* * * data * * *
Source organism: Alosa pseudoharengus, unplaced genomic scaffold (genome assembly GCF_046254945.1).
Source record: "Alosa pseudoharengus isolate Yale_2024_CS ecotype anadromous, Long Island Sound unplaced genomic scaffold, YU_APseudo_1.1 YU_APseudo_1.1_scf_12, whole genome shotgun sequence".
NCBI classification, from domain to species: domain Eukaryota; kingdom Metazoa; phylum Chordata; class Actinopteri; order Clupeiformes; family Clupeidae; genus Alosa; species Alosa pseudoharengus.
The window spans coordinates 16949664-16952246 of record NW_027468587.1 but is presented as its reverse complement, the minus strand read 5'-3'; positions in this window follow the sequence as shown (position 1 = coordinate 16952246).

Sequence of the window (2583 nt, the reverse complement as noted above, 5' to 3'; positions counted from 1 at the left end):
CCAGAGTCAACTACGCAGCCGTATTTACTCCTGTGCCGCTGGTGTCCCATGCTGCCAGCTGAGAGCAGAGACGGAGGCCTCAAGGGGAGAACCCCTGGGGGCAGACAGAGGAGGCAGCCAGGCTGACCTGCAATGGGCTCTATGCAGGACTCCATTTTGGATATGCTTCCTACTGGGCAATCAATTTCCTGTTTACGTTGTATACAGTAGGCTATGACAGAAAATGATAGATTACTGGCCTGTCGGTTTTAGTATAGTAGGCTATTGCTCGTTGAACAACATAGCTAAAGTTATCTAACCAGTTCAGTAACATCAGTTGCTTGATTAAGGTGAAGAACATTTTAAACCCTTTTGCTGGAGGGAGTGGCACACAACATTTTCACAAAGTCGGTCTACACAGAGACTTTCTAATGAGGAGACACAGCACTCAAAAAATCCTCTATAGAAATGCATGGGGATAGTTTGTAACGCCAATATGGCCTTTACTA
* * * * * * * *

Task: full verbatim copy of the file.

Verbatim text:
Source organism: Alosa pseudoharengus, unplaced genomic scaffold (genome assembly GCF_046254945.1).
Source record: "Alosa pseudoharengus isolate Yale_2024_CS ecotype anadromous, Long Island Sound unplaced genomic scaffold, YU_APseudo_1.1 YU_APseudo_1.1_scf_12, whole genome shotgun sequence".
NCBI classification, from domain to species: domain Eukaryota; kingdom Metazoa; phylum Chordata; class Actinopteri; order Clupeiformes; family Clupeidae; genus Alosa; species Alosa pseudoharengus.
The window spans coordinates 16949664-16952246 of record NW_027468587.1 but is presented as its reverse complement, the minus strand read 5'-3'; positions in this window follow the sequence as shown (position 1 = coordinate 16952246).

Sequence of the window (2583 nt, the reverse complement as noted above, 5' to 3'; positions counted from 1 at the left end):
CCAGAGTCAACTACGCAGCCGTATTTACTCCTGTGCCGCTGGTGTCCCATGCTGCCAGCTGAGAGCAGAGACGGAGGCCTCAAGGGGAGAACCCCTGGGGGCAGACAGAGGAGGCAGCCAGGCTGACCTGCAATGGGCTCTATGCAGGACTCCATTTTGGATATGCTTCCTACTGGGCAATCAATTTCCTGTTTACGTTGTATACAGTAGGCTATGACAGAAAATGATAGATTACTGGCCTGTCGGTTTTAGTATAGTAGGCTATTGCTCGTTGAACAACATAGCTAAAGTTATCTAACCAGTTCAGTAACATCAGTTGCTTGATTAAGGTGAAGAACATTTTAAACCCTTTTGCTGGAGGGAGTGGCACACAACATTTTCACAAAGTCGGTCTACACAGAGACTTTCTAATGAGGAGACACAGCACTCAAAAAATCCTCTATAGAAATGCATGGGGATAGTTTGTAACGCCAATATGGCCTTTACTA